My name is Carille Guthrie and I work as a Logistician for Doctors Without Borders. I love having new adventures and what better place to have an adventure than in a foreign land where you’re scrambling to learn the language, culture and street layout! The haphazard and spontaneous way I travel is definitely not for everyone.
What sparked your interest in travel photography? How did you get your start?
I’ve always taken pictures while on vacation, but as I ramped up the extent of my travels, I realized that a point and shoot camera was not doing my photos any justice. For Christmas 2012, I bought myself a DSLR camera just in time for my safari to the Serengeti. I only wish I’d had it with me a few years prior while on my around the world trip.
What is your biggest motivation to volunteer internationally? What are some of the biggest lessons you have learned through your volunteer travels?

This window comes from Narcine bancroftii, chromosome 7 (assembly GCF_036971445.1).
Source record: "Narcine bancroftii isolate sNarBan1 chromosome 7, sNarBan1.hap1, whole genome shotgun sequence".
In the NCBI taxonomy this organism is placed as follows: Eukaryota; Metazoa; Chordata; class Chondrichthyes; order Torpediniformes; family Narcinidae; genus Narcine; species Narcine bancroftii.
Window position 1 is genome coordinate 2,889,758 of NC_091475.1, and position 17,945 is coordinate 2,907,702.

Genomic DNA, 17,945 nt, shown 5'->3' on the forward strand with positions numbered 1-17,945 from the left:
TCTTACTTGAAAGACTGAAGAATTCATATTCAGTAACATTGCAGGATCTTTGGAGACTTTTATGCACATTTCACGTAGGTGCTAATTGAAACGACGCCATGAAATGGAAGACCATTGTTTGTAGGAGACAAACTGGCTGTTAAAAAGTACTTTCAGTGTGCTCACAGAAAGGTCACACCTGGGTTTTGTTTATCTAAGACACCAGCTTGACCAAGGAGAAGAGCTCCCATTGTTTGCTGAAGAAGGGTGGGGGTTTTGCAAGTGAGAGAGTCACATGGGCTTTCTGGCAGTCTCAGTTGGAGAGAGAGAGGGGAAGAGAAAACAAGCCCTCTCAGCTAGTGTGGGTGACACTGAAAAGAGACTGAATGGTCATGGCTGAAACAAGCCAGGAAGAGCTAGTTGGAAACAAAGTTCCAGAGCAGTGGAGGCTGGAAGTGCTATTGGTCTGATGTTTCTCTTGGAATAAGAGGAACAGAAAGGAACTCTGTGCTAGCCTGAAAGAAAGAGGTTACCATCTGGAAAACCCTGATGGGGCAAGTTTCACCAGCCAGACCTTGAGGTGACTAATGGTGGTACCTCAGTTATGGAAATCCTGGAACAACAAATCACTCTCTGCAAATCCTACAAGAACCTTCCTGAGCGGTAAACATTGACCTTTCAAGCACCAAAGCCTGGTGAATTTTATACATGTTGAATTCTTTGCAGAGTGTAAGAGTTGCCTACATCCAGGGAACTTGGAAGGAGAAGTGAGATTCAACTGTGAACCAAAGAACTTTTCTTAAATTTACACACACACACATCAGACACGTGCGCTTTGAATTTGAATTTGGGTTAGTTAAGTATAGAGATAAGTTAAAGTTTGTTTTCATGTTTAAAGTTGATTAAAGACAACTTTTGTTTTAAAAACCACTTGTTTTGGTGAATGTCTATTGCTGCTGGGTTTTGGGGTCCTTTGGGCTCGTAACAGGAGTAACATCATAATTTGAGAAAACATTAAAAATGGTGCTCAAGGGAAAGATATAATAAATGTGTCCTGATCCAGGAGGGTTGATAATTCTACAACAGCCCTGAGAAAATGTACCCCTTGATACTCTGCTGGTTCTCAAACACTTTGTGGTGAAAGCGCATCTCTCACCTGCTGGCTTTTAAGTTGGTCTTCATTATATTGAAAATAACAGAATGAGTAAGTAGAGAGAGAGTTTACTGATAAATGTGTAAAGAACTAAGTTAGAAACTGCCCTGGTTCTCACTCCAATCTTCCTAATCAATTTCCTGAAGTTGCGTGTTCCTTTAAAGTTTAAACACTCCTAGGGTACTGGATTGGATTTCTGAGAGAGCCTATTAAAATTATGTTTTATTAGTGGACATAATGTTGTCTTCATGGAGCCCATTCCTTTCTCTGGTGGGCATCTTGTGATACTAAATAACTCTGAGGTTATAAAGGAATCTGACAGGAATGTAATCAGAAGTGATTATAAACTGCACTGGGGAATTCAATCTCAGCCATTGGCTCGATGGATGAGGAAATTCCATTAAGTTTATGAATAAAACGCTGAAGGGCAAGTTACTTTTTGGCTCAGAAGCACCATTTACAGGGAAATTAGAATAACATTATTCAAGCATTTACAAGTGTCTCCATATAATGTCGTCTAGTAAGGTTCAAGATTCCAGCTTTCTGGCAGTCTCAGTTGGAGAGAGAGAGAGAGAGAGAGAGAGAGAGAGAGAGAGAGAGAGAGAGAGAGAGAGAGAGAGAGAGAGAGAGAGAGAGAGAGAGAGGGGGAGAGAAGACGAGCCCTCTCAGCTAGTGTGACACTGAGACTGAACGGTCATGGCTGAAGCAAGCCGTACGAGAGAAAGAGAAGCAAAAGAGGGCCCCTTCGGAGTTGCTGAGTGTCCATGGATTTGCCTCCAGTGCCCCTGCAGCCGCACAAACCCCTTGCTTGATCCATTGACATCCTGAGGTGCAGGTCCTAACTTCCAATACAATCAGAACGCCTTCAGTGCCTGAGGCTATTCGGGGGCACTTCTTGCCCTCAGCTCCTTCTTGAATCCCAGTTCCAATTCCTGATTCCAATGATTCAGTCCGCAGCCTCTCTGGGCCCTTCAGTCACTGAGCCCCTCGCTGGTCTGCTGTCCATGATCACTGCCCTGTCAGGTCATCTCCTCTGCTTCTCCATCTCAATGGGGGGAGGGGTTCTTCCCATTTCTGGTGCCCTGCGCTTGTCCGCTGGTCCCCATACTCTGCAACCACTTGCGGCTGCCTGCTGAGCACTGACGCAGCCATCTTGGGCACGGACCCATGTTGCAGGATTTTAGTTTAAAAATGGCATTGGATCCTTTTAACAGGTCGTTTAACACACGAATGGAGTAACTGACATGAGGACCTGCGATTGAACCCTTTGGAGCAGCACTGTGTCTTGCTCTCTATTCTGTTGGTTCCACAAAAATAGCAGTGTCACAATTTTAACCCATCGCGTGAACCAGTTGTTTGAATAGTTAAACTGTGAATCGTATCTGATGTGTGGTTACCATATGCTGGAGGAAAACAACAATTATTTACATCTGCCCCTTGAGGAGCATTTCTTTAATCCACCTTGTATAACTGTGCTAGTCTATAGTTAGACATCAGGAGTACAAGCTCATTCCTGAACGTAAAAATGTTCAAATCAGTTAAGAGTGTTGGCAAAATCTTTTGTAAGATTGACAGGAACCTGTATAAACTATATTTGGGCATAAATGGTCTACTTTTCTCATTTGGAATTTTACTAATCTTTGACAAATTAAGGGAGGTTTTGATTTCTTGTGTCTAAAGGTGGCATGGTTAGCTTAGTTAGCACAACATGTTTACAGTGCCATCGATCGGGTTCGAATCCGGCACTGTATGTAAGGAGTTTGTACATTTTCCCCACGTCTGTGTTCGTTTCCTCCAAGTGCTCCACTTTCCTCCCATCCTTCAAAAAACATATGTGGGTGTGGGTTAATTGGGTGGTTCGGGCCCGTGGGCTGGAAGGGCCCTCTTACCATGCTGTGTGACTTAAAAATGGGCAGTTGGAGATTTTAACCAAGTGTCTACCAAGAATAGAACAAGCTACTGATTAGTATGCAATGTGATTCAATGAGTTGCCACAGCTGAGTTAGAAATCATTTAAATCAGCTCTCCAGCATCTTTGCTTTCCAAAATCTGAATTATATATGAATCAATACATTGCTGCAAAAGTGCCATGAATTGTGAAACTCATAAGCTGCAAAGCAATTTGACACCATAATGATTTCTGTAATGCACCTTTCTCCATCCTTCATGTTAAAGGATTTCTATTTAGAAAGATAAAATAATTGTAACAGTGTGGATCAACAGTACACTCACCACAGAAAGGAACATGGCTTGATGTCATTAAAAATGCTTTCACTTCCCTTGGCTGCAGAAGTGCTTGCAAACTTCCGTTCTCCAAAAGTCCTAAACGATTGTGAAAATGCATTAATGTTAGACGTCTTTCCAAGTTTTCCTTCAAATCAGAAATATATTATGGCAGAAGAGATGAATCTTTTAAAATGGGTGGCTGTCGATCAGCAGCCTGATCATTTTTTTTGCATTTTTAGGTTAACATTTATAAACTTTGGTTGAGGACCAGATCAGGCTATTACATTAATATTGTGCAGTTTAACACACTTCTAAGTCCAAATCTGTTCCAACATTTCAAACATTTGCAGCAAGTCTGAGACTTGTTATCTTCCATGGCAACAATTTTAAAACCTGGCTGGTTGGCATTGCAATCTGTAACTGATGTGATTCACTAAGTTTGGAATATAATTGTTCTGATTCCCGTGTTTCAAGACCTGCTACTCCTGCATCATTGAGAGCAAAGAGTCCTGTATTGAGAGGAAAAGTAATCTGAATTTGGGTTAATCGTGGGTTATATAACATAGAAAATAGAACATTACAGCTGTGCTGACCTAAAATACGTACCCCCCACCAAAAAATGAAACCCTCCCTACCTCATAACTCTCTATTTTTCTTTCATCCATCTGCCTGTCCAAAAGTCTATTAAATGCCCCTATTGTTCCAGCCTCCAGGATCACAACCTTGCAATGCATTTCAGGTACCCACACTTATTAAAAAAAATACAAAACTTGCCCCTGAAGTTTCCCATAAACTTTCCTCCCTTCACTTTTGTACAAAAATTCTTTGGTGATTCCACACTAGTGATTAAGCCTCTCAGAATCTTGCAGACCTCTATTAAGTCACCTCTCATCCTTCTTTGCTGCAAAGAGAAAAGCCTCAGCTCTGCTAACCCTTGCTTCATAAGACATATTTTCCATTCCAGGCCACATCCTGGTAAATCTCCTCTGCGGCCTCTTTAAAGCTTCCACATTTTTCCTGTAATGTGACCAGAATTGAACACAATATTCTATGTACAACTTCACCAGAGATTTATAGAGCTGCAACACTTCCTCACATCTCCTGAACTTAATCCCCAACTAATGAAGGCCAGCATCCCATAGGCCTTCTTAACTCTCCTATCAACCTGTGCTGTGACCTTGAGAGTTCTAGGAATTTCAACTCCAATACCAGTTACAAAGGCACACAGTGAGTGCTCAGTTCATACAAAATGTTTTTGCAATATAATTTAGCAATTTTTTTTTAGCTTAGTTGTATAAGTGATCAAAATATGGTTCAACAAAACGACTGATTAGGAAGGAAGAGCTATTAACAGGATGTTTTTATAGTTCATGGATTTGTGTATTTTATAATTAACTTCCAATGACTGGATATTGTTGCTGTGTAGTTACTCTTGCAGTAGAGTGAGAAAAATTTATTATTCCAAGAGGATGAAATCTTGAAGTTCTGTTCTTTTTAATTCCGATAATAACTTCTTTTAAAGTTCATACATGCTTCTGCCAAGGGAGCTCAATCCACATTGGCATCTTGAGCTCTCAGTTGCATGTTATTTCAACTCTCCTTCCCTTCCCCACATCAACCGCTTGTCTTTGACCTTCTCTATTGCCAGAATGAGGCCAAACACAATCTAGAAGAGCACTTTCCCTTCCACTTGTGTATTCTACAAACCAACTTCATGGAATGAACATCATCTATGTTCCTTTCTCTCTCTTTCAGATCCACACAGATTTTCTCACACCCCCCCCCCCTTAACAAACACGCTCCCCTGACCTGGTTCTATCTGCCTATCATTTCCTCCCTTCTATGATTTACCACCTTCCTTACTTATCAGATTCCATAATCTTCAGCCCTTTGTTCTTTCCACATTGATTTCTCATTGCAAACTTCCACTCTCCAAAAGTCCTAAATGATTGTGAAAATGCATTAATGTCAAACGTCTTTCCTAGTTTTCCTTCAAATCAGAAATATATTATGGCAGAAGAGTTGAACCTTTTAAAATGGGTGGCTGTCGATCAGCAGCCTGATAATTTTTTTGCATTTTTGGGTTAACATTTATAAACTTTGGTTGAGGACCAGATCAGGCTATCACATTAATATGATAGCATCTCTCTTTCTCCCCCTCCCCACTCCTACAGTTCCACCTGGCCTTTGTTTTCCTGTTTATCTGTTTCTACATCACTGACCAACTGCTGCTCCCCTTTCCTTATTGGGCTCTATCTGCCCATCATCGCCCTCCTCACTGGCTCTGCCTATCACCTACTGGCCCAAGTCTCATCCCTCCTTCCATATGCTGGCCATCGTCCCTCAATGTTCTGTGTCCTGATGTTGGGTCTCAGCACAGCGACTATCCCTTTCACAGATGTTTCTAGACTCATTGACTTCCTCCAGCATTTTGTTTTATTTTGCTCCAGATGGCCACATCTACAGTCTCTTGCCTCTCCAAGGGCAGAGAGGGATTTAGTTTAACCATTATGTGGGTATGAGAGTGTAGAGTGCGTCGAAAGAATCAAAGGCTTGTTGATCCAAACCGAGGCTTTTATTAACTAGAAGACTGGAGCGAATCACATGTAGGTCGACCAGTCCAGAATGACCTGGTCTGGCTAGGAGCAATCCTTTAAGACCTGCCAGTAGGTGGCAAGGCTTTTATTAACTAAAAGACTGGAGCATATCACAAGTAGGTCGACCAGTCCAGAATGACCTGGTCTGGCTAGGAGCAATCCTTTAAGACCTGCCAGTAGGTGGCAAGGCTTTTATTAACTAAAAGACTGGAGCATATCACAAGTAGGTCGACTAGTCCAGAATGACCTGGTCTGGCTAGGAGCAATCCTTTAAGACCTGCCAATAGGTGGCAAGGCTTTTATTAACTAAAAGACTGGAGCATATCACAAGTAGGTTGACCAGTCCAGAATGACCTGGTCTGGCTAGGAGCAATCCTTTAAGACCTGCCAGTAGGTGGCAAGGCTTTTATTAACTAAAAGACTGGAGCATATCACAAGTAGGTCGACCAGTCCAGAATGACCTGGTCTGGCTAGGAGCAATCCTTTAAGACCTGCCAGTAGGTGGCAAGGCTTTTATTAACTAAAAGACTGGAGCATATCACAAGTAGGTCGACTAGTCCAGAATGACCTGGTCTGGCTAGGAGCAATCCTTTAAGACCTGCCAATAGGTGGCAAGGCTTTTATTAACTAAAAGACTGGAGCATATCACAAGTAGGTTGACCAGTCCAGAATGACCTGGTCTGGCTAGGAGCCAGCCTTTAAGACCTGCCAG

In 2009 I had the opportunity to quit my job and travel around the world. When I was planning the trip, I looked for ways to better immerse myself in the local cultures of the places I wanted to visit; that’s when I discovered volunteer vacations. Helping take care of rescued animals on the gulf coast of Thailand sounded much better to me than tanning and bar hopping with a bunch of tourists in Phuket. In my opinion, it’s the best way to actually see a country. I spend at least 4 weeks getting to know the language, the culture, the plight of the community and attempt to help them achieve their goals.
We take a lot of things for granted in the US. On my very first assignment with Doctors Without Borders, I was dumbfounded to learn that things in a hospital, like 3 meals a day, linen laundry and 24 hour nursing care are luxuries. In many places, a family member stays with the patient to prepare their meals, bathe them and provide them with basic care.
How did you make the transition from Corporate America to working for an NGO? What advice would you give to those interested in following a similar path?